monopoly

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have a monopoly on (something)

To be the only one who has or possesses something. If that company thinks that they can have a monopoly on telephone service, they're in for a rude awakening!
See also: have, monopoly, on

Monopoly money

1. A sum of money that has little or no importance to a person. A reference to the paper play money used in the board game Monopoly. He dropped nearly 30 grand on a single watch, but he's so loaded that it's just Monopoly money to him
2. Bills of currency printed on bright, multicolored paper. (In contrast to the simple green and white color of American currency.) Even after four years, I could never get used to the Monopoly money they use up in Canada.
See also: money, monopoly
References in periodicals archive ?
Second, a data monopolist may lack the ability to monitor the quantity of final goods and services produced using the monopolist's data.
This analysis can be used to show that, if the monopolist decides to undertake the project, then the firm's optimal decisions exhibit several intuitive properties.
In health care, insurance puts the monopolist in an even stronger position because consumers do not face, and therefore are not deterred by, monopoly prices.
As the monopolist owner shifts upward the marginal revenue curve, traders that are competing on mining markets, very many on the market, will shift upward the demand curve every moment of time.
We can recognize here the pedagogical exposition of the process of discovery, by the monopolist, of the demand function of the market and the well known conclusion: the monopolist fixes the maximum price he can obtain from the market demand.
Since the supply of factors in each of their uses will necessarily be less than purely elastic, the monopolist may be able to pay the factors he uses at a lower price than the free market price in the absence of entrepreneurs who could otherwise bid them away in this industry up to the free market level.
13) In both the single-product and multiproduct cases, the monopolist can deter a new entrant by locking customers into a requirement/loyalty contract.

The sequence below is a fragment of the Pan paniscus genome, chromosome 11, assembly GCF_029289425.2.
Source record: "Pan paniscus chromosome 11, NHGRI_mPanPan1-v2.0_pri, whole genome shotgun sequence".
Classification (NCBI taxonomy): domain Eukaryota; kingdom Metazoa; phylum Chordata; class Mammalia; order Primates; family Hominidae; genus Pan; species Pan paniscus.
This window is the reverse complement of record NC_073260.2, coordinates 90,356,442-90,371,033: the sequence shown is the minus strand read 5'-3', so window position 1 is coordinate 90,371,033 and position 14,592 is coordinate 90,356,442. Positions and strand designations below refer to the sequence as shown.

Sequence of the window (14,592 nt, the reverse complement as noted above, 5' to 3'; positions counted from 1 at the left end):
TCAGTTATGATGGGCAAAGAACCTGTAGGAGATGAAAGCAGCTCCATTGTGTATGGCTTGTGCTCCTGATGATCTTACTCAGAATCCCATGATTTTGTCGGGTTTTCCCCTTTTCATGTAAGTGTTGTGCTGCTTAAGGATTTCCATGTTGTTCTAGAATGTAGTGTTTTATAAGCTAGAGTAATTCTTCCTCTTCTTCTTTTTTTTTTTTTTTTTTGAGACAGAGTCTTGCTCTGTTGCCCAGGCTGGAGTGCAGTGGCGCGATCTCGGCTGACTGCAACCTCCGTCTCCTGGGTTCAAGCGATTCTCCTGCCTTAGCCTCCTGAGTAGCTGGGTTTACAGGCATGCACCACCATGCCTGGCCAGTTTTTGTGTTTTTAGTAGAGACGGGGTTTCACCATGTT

Also, if a monopolist can commit itself to potential buyers through contracting, such as best-price provisions, they may wish to sell units (Butz 1990).
He said Gazprom did not intend to become a global gas monopolist, adding: "Gazprom is not going to take over the gas business in Algeria, Qatar or anywhere so as to become a global monopolist".
The structure of the telecommunications industry is characterized by an upstream monopolist who supplies an input essential to the competitive downstream firms that are vertically integrated.
Price discrimination may even seem to be interesting only occasionally because of the list of preconditions that must be met for the monopolist to be able to charge different prices for different units.
Consider the case where the industry is characterized by an upstream monopolist and two downstream firms.
So what exactly is the former monopolist, now run as a normal company, doing to ease the worries of its shareholders, the majority of whom are airlines?
Monopolist funds embody a model popular in the 1910s and 1920s in the United States and are still used today in other countries.
If the importer is a monopolist then that saving will most likely be pocketed by him; if there is competition then the consumers are most likely to benefit.